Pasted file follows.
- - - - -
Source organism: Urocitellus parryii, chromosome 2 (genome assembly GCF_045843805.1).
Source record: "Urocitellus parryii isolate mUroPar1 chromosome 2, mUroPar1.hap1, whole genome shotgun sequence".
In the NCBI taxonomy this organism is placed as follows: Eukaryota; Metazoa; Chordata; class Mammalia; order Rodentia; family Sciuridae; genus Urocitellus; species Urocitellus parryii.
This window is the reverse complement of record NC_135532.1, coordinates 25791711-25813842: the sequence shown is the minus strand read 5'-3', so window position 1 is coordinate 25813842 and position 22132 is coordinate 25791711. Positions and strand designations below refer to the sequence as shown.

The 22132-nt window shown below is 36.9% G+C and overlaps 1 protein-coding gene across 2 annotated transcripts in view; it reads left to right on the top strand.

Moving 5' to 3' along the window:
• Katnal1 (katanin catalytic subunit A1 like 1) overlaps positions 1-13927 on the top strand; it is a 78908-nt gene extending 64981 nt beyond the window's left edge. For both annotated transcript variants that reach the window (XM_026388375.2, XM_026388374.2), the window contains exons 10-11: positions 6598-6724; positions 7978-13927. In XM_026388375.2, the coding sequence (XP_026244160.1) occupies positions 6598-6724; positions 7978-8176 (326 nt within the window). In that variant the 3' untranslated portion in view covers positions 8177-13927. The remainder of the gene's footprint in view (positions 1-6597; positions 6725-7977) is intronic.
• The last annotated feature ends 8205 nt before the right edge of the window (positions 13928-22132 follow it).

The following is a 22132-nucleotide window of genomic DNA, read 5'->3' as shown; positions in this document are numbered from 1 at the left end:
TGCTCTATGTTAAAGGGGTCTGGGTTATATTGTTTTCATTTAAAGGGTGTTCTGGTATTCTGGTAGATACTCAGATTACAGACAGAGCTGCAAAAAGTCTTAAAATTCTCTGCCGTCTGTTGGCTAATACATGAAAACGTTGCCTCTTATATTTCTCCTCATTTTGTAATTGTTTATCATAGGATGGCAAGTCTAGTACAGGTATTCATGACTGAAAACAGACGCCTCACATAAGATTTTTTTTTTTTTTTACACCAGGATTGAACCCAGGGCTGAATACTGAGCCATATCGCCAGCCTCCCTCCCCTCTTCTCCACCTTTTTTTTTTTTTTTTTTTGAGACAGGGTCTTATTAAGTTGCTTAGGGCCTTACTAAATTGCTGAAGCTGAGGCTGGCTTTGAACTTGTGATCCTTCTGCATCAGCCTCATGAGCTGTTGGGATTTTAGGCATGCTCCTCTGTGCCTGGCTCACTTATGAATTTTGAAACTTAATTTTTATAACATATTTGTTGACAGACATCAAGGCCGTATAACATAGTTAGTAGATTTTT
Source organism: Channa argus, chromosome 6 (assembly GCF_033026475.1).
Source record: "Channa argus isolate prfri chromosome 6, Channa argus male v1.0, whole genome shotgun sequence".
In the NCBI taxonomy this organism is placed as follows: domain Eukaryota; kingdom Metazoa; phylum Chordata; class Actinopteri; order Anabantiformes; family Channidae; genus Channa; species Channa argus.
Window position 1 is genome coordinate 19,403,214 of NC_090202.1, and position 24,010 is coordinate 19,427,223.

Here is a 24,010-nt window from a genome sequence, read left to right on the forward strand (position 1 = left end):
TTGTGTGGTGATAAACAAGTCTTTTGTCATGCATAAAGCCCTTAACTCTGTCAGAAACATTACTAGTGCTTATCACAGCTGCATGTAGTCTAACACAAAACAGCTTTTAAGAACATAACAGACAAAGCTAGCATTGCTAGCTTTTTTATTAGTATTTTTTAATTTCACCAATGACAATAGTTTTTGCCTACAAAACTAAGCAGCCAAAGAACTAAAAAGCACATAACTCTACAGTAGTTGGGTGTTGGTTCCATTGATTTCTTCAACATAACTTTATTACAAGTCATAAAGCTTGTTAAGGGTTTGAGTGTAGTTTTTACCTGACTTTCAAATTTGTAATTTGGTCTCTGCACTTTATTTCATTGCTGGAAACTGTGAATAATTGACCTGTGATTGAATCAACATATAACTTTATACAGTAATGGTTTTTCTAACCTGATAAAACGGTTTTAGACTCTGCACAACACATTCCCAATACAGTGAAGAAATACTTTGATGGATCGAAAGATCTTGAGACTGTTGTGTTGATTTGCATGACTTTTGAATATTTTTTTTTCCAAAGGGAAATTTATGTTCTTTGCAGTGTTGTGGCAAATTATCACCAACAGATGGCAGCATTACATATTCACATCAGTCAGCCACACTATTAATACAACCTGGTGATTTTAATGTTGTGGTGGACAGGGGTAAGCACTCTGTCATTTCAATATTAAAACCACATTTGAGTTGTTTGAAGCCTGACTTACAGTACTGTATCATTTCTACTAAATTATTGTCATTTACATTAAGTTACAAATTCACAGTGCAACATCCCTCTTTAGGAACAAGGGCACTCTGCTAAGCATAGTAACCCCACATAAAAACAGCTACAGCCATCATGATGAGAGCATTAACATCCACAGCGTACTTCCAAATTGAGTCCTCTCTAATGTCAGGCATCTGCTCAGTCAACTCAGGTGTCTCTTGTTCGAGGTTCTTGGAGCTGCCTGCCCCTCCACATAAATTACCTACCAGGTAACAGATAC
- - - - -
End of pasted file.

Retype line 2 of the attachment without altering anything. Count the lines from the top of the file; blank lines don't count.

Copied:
Source record: "Urocitellus parryii isolate mUroPar1 chromosome 2, mUroPar1.hap1, whole genome shotgun sequence".